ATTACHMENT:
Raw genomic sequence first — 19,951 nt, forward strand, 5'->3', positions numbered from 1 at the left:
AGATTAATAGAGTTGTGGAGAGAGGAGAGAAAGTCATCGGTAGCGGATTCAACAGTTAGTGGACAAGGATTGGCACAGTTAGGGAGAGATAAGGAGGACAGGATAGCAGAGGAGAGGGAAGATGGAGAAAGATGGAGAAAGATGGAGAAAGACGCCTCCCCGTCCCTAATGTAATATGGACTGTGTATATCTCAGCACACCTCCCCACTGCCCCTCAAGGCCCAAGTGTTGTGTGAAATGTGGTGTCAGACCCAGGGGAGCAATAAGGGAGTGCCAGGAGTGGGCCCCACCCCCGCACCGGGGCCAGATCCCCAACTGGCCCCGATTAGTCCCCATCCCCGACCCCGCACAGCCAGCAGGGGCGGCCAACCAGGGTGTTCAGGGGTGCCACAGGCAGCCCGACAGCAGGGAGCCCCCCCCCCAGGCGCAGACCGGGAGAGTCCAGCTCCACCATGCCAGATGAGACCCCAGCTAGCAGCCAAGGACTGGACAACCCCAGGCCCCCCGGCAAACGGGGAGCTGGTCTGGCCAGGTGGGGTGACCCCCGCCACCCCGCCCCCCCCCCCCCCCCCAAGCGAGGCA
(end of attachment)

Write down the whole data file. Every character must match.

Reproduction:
Raw genomic sequence first — 19,951 nt, forward strand, 5'->3', positions numbered from 1 at the left:
AGATTAATAGAGTTGTGGAGAGAGGAGAGAAAGTCATCGGTAGCGGATTCAACAGTTAGTGGACAAGGATTGGCACAGTTAGGGAGAGATAAGGAGGACAGGATAGCAGAGGAGAGGGAAGATGGAGAAAGATGGAGAAAGATGGAGAAAGACGCCTCCCCGTCCCTAATGTAATATGGACTGTGTATATCTCAGCACACCTCCCCACTGCCCCTCAAGGCCCAAGTGTTGTGTGAAATGTGGTGTCAGACCCAGGGGAGCAATAAGGGAGTGCCAGGAGTGGGCCCCACCCCCGCACCGGGGCCAGATCCCCAACTGGCCCCGATTAGTCCCCATCCCCGACCCCGCACAGCCAGCAGGGGCGGCCAACCAGGGTGTTCAGGGGTGCCACAGGCAGCCCGACAGCAGGGAGCCCCCCCCCCAGGCGCAGACCGGGAGAGTCCAGCTCCACCATGCCAGATGAGACCCCAGCTAGCAGCCAAGGACTGGACAACCCCAGGCCCCCCGGCAAACGGGGAGCTGGTCTGGCCAGGTGGGGTGACCCCCGCCACCCCGCCCCCCCCCCCCCCCCCAAGCGAGGCA